Tanzania is now banking on support from the USA to end the scourge of malaria — one of the world’s biggest killer diseases — by 2027.
The new five-year anti-malaria programme to combat malaria infections, both in Tanzania mainland and in Zanzibar, targets destruction of breeding points for mosquitoes, the vectors that help malaria parasites to spread.
It also targets strengthening of healthcare systems, including readiness to deal with emergency cases.
The programme is based on seed funding from the United States Agency for International Development (USAID).
In Zanzibar, a $27 million boost will target the Tanzania Malaria Case Management (TMCM) programme, which falls under the US president’s plan to combat malaria.
This newly launched malaria control project would also help Zanzibar to reduce its overall malaria prevalence by 2027, then achieve a total zero-malaria as part of the island’s initiatives to improve the welfare of its people. This is then expected to contribute to improved tourism business through a healthy environment.
Make Zanzibar malaria-free
“The 2022-2027 TMCM project will accelerate our struggle to make Zanzibar a malaria-free area, with great hope to extend to the mainland,” Zanzibar’s Health Minister Nassor Ahmed Mazrui said.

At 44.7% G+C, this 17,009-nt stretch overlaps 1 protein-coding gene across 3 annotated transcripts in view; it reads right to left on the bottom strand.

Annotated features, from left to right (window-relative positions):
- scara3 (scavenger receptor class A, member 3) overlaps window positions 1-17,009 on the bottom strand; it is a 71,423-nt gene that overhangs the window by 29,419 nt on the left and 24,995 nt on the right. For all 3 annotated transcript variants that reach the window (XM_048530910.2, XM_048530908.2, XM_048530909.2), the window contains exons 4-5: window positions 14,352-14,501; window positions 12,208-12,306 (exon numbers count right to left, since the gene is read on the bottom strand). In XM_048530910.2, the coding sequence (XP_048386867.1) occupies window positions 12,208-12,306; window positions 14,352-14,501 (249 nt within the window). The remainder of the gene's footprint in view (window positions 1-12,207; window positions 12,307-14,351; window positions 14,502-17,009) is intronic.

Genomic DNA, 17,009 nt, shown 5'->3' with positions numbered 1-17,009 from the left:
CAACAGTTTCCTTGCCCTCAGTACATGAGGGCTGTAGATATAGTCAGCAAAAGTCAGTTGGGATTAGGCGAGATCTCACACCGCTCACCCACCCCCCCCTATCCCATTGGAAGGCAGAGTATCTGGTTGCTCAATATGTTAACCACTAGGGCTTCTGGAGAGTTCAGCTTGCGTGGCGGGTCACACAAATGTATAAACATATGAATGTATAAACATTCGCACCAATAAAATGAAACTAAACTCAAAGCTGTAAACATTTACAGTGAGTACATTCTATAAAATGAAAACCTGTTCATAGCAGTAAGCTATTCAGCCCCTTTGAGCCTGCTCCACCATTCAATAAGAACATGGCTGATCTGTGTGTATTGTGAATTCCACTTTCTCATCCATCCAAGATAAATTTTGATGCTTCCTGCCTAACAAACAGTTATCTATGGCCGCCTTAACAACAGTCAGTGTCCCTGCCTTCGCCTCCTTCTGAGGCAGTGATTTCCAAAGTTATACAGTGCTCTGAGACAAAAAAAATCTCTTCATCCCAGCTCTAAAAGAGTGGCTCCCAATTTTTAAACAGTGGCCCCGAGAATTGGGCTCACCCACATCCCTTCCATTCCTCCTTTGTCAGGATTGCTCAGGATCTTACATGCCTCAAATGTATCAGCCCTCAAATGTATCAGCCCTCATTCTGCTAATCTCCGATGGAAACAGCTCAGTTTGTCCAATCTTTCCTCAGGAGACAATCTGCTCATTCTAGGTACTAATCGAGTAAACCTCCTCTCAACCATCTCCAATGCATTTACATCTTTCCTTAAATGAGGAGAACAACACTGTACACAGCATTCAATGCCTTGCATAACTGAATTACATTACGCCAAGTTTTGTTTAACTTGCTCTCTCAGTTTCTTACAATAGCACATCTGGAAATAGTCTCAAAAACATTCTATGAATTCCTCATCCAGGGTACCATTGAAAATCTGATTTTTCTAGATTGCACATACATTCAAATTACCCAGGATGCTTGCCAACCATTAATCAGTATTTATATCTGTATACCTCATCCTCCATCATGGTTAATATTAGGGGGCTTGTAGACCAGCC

“Health safety is a major tourist consideration when tourists consider taking a safari in Africa. Malaria prevalence is one of the major tropical diseases that tourists are conscious about and in many cases, a deterring factor,” Mazrui noted.
Over 45 million people in Tanzania are at risk of malaria because of the climate and topography. The US government funding helped reduce malaria prevalence from 18 per cent in 2015 to 7 per cent in 2022, the latest available data from USAID indicates.
Since 2006, the US government has contributed more than $661 million (Tsh1.5 trillion) to combat malaria in Tanzania, USAID said in its latest report.
Tanzania is currently implementing a five-year malaria surveillance activity (TMSA) between August 2022 to August 2027 through the Ifakara Health Institute, which aims at reducing the malaria burden and moving towards elimination of the disease.
Skilled health workers
MNSP also targets to improve availability of skilled health providers and high-quality testing services to control the spread of malaria in Tanzania.
Tanzanian Minister for Health Ummy Mwalimu said the government, in collaboration with major donors in the health sector, has been running preventive campaigns against malaria.
The World Health Organisation (WHO) had placed Tanzania among 17 countries with high rates of infections globally.
Data from the Ministry of Health indicate that malaria cases have dropped from 7.7 million patients in 2015 to 4.4 million patients in 2021.
Deaths from malaria have reduced from 6,311 in 2015 to 1,905 in 2021, data from the Ministry of Health shows.